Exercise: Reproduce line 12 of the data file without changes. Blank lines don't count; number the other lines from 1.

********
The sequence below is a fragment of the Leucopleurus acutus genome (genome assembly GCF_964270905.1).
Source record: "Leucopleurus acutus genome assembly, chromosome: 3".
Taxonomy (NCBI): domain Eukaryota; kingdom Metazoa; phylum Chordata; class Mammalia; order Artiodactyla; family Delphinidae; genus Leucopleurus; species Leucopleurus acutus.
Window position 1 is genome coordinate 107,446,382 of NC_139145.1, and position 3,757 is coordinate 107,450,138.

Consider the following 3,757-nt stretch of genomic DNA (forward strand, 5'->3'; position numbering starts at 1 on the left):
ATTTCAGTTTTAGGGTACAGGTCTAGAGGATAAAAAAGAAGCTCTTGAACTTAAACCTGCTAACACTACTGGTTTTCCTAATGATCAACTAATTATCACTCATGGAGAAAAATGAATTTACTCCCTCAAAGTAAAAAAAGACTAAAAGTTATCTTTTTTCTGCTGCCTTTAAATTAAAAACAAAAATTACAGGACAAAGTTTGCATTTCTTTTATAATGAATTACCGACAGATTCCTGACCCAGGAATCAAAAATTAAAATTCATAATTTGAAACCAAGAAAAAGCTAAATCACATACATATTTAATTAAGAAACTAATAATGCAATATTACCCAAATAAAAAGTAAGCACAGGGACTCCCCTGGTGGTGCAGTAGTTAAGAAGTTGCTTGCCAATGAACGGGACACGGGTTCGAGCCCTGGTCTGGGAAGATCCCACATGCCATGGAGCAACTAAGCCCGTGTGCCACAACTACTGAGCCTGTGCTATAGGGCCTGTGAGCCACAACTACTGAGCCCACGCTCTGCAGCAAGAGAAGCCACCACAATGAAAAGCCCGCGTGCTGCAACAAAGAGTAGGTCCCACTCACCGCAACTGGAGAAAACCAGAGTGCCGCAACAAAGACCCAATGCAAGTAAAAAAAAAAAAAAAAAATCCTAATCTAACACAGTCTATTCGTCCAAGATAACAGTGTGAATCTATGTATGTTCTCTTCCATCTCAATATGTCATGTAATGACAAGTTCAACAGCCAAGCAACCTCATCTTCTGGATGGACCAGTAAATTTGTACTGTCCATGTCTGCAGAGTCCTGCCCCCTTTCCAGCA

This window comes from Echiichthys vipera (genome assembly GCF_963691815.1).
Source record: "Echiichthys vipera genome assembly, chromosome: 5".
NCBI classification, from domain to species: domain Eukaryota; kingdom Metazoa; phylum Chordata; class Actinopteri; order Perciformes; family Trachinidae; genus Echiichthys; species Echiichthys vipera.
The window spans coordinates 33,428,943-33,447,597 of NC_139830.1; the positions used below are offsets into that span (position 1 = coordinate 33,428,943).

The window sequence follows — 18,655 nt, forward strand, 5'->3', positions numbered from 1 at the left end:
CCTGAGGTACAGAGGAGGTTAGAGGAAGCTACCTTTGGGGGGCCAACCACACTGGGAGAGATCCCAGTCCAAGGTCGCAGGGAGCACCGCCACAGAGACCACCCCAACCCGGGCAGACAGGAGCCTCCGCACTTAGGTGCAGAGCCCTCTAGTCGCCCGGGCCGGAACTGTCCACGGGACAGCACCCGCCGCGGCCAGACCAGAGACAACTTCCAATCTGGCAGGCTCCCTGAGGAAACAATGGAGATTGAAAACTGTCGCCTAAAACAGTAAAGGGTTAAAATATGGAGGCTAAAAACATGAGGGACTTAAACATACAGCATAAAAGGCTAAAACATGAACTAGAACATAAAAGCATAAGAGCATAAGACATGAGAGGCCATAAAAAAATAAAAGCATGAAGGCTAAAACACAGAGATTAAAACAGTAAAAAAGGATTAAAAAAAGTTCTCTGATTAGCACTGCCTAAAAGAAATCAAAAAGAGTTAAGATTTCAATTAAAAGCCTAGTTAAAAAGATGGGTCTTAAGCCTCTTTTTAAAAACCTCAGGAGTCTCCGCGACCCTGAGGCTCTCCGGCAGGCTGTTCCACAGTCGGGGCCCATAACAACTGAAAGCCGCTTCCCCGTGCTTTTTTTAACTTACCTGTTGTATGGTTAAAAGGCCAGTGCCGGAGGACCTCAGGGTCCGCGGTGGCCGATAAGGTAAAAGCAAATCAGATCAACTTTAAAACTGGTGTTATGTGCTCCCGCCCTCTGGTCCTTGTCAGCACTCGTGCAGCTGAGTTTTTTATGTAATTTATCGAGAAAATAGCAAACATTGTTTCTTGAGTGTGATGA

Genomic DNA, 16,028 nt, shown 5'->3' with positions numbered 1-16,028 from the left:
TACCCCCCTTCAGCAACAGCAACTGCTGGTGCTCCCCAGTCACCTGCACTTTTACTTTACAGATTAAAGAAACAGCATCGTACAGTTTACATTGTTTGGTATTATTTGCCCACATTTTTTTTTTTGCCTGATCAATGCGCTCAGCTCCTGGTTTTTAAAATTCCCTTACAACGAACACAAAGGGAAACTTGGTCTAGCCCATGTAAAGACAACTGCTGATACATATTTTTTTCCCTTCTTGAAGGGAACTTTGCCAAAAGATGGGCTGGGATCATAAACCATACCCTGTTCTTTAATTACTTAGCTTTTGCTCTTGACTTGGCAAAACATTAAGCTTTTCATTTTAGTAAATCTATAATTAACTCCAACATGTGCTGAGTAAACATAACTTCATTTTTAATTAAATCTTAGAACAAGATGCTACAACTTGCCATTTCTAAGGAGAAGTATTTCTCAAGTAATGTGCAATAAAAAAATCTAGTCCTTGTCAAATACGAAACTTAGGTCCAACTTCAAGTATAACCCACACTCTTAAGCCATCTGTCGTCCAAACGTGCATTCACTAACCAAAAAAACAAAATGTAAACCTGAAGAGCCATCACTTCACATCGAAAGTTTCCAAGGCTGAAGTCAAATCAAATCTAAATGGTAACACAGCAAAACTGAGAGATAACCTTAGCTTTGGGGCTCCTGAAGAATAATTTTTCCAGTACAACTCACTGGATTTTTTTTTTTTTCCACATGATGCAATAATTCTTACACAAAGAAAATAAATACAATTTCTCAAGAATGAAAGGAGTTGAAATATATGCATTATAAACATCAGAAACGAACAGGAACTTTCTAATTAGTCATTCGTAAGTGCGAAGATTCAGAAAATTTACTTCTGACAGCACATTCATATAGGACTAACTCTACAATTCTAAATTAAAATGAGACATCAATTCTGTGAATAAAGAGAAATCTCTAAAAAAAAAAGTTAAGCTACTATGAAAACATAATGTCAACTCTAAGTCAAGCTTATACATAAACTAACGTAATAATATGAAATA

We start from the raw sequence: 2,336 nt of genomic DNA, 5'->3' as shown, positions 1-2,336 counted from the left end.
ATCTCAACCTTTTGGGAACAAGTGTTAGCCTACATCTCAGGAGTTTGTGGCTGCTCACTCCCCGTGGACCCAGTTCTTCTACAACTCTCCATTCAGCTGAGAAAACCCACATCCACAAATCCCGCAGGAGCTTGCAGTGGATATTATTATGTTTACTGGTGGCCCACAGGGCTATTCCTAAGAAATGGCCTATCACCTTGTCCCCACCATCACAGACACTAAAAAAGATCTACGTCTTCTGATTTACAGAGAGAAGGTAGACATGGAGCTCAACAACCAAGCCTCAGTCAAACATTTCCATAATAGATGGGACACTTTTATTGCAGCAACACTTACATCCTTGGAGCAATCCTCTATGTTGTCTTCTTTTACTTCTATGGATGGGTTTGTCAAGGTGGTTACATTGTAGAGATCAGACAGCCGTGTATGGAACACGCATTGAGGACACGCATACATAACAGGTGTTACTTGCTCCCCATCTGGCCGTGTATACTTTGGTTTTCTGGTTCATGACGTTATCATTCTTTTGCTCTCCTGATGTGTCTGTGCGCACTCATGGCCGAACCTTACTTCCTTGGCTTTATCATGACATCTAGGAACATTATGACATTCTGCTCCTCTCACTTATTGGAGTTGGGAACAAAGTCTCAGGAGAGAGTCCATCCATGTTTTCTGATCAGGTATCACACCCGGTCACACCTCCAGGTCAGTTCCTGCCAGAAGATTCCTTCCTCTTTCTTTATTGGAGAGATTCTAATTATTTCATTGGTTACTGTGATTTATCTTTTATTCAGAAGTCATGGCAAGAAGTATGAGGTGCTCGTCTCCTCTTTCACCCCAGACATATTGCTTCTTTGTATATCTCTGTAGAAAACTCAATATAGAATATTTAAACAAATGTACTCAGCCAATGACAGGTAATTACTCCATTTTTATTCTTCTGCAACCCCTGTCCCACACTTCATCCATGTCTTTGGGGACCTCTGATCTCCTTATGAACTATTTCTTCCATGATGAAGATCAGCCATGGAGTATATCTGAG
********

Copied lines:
CCTGAGGTACAGAGGAGGTTAGAGGAAGCTACCTTTGGGGGGCCAACCACACTGGGAGAGATCCCAGTCCAAGGTCGCAGGGAGCACCGCCACAGAGACCACCCCAACCCGGGCAGACAGGAGCCTCCGCACTTAGGTGCAGAGCCCTCTAGTCGCCCGGGCCGGAACTGTCCACGGGACAGCACCCGCCGCGGCCAGACCAGAGACAACTTCCAATCTGGCAGGCTCCCTGAGGAAACAATGGAGATTGAAAACTGTCGCCTAAAACAGTAAAGGGTTAAAATATGGAGGCTAAAAACATGAGGGACTTAAACATACAGCATAAAAGGCTAAAACATGAACTAGAACATAAAAGCATAAGAGCATAAGACATGAGAGGCCATAAAAAAATAAAAGCATGAAGGCTAAAACACAGAGATTAAAACAGTAAAAAAGGATTAAAAAAAGTTCTCTGATTAGCACTGCCTAAAAGAAATCAAAAAGAGTTAAGATTTCAATTAAAAGCCTAGTTAAAAAGATGGGTCTTAAGCCTCTTTTTAAAAACCTCAGGAGTCTCCGCGACCCTGAGGCTCTCCGGCAGGCTGTTCCACAGTCGGGGCCCATAACAACTGAAAGCCGCTTCCCCGTGCTTTTTTTAACTTACCTGTTGTATGGTTAAAAGGCCAGTGCCGGAGGACCTCAGGGTCCGCGGTGGCCGATAAGGTAAAAGCAAATCAGATCAACTTTAAAACTGGTGTTATGTGCTCCCGCCCTCTGGTCCTTGTCAGCACTCGTGCAGCTGAGTTTTTTATGTAATTTATCGAGAAAATAGCAAACATTGTTTCTTGAGTGTGATGA